The US Air Force is weighing what penalties it should apply to Boeing for the delay of the KC-46 program. Meanwhile, Boieng has abandoned efforts to fix a problem with the refueling boom using software and will instead modify the boom itself.
The penalties will be applied to Boeing because the manufacturer did not respect the August deadline for the delivery of 18 KC-46A tankers.
A week ago, after a review of the schedule with Boeing, the US Air Force announced that the first delivery will happen five months late and that they won’t be operational until nine months after that.
The new refueling tankers will be able to refuel aircraft in two ways: from a rigid boom that extends from the fuselage or from a flexible hose released under the fuselage.
However the first aircraft will not be able to refuel from similar hoses attached to pods on each wing. This capability, which allows two fighter jets to be refueled simultaneously, won’t be added until October 2018.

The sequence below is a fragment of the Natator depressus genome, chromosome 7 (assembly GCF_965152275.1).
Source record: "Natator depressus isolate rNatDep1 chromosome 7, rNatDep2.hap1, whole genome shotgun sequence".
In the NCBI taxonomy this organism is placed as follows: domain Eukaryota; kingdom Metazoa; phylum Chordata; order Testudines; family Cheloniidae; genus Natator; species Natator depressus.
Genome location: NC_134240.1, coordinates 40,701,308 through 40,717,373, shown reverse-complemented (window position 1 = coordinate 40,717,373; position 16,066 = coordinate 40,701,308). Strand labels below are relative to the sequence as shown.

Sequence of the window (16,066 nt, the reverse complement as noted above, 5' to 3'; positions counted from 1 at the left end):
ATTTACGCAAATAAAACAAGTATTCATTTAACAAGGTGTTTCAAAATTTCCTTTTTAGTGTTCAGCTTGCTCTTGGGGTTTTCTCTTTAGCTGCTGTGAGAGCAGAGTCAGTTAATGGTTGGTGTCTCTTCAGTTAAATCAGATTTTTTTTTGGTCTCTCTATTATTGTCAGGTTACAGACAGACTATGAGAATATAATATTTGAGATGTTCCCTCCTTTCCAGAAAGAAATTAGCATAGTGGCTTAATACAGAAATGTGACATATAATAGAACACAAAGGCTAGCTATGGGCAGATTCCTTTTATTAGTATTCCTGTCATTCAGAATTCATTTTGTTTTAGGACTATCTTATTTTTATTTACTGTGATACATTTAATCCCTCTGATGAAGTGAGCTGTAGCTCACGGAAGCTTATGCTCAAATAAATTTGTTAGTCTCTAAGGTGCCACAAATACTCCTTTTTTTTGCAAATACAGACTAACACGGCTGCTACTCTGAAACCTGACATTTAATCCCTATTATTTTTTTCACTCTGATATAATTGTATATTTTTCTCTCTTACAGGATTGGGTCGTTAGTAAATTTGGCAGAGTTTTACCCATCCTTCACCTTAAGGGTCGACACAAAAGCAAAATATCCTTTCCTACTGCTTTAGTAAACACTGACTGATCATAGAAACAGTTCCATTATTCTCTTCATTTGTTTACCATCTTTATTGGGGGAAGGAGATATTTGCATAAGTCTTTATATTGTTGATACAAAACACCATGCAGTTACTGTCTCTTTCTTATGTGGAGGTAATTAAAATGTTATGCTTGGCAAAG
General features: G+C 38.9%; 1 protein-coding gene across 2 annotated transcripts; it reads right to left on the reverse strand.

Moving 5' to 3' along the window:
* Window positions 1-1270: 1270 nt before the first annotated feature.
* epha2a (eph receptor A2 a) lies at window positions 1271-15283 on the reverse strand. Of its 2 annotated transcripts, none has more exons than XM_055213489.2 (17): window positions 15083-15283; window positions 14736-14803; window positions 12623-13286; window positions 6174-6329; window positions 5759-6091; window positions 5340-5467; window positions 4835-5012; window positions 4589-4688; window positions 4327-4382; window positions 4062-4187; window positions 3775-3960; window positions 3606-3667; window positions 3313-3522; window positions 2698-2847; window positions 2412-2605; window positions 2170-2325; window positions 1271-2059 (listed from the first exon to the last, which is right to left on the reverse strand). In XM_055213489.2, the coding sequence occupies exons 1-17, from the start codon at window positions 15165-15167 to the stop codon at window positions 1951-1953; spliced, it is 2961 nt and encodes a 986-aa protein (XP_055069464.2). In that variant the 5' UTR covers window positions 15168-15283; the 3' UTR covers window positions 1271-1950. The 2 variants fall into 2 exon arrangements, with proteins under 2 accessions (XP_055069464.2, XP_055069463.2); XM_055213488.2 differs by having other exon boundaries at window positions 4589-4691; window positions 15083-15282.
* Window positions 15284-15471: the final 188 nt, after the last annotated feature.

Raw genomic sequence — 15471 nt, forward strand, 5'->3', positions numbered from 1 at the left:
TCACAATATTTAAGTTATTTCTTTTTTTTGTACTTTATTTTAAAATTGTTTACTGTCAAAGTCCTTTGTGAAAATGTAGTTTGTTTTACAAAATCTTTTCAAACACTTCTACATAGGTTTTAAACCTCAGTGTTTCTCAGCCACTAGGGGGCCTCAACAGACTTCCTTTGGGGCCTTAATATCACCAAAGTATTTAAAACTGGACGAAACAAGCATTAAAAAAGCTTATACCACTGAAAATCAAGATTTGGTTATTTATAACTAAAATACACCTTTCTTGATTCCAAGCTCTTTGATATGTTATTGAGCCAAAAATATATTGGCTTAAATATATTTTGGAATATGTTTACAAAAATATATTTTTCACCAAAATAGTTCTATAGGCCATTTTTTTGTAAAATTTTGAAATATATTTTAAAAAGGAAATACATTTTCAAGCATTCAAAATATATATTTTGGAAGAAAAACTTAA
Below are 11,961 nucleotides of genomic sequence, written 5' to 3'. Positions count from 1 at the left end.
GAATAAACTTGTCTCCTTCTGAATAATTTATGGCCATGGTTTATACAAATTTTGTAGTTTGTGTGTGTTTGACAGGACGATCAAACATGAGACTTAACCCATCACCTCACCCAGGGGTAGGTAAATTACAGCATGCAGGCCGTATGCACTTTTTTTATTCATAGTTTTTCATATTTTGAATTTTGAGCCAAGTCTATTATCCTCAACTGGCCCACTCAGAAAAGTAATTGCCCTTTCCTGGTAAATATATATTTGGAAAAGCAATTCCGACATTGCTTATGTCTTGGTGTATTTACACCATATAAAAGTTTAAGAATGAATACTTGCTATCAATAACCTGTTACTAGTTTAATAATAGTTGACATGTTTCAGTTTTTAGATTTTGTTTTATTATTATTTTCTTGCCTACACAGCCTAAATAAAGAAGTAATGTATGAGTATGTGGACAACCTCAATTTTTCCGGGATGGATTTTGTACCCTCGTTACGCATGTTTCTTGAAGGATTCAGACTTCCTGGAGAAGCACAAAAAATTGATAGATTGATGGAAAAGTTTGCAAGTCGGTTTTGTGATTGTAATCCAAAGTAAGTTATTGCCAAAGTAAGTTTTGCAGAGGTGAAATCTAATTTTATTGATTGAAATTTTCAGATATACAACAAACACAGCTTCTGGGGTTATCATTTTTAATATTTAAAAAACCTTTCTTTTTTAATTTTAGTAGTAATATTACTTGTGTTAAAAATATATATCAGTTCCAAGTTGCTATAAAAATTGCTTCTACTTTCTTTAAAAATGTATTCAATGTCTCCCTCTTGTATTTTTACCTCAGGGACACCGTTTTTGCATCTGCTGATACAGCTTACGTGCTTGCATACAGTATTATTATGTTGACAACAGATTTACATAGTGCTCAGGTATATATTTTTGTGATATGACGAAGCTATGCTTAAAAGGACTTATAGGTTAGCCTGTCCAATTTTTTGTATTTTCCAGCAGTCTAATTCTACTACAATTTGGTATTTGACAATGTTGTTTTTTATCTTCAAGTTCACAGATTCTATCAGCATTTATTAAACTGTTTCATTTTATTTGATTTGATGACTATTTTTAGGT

Boeing attributed the delays to “ongoing complexities associated with qualification and certification” of the aircraft’s refueling system, as well as the time needed to retrofit changes to the tankers already built.
One of the problems is that when the tanker connects to a large aircraft such as the C-17, unacceptable stress loads are supplies along the axis of the boom. To solve this huge problem, Boeing had been testing a software fix that attempted to better synchronize the in-flight movement of the tanker relative to the receiving aircraft.
Boeing has now decided that a hardware fix is needed because a software fix didn’t fix the problem.
It’s unclear what compensation the Pentagon will ask for, because the contract with Boeing “does not contain pre-defined penalties for missing schedule deadlines”.